Black Muslims are tweeting about the importance of their identity and faith this Eid al-Fitr via the hashtag #BlackOutEid. Here are some snippets from interviews with these captivating women:
Isha is an 18-year-old Black Muslim, poet and college student who will be attending the University of Wisconsin-Madison this fall.
For Eid, a lot of the outfits come from Gambia. Our mosque is under the Gambian Association, so many of the people come from there and Senegal. The dresses, abayas, and scarves all come from there. My mom makes us wear our best; I’ve never worn an Eid outfit twice. It’s kind of “go big or go home” when it comes to Eid fashion.My culture goes hand in hand with Eid practices. The food is the same, the music, the happiness- it’s all tied together. It’s one of the few times I don’t have to push myself into a space or feel like I don’t belong. I don’t have to forge room for myself. During Eid, I don’t feel different, separate, or like a sub-group of Muslims. No one’s questioning me about where I’m from or why I look the way I do, because I belong here.
Dua is a Sudanese performing artist based in Minneapolis. Recipient of the 2017 VERVE Grant, she also co-stars in the web series “Sweetness of Wild.”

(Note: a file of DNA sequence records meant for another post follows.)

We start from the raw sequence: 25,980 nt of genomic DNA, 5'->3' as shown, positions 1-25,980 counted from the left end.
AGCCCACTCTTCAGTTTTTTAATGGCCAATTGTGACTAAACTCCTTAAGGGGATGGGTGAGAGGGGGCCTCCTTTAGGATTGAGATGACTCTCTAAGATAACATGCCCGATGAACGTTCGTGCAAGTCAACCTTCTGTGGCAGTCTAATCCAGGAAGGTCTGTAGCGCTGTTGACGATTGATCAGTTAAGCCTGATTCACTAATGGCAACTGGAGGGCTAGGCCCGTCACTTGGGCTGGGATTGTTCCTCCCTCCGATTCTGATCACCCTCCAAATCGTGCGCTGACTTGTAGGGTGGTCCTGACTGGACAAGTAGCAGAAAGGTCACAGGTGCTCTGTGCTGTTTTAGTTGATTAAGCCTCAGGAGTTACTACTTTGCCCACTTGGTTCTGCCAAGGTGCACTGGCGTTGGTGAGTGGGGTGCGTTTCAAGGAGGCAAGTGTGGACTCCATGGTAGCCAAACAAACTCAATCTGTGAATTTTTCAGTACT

Eid has always been a simultaneously celebratory and tumultuous day in my household. Every year, I’m awoken to an imam reciting qira’ats through a surround sound stereo. My mother takes special care to wake us, urging us to shower and wear clothes that she’s helped prepare for us weeks prior. Often it is bright flowing attire hiding the shape of my body and a bright, enclosed hijab blending well with the clothing. Sometimes we wear muted colors and dark tones, focusing on modesty and humility as our primary source of inspiration.
Aamina is a podcast host, producer, screenwriter, and organizer based in Minneapolis, Minnesota
Growing up, Somali culture was saturated with non-Black Muslims, and sometimes non-Muslim, styles for weddings, etc. Our cultural fashions were informal and not seen as anywhere near as beautiful, fancy, and elegant. Many Somalis still wear abaya and khamiis to Eid prayer. In recent years, you’ve definitely seen a movement for reclamation of culture. I think that might be from the impact of the internet and seeing others asking similar questions. Also, from finding other Black Muslims who are proud of their cultures and of each other’s more so than our non-black counterparts.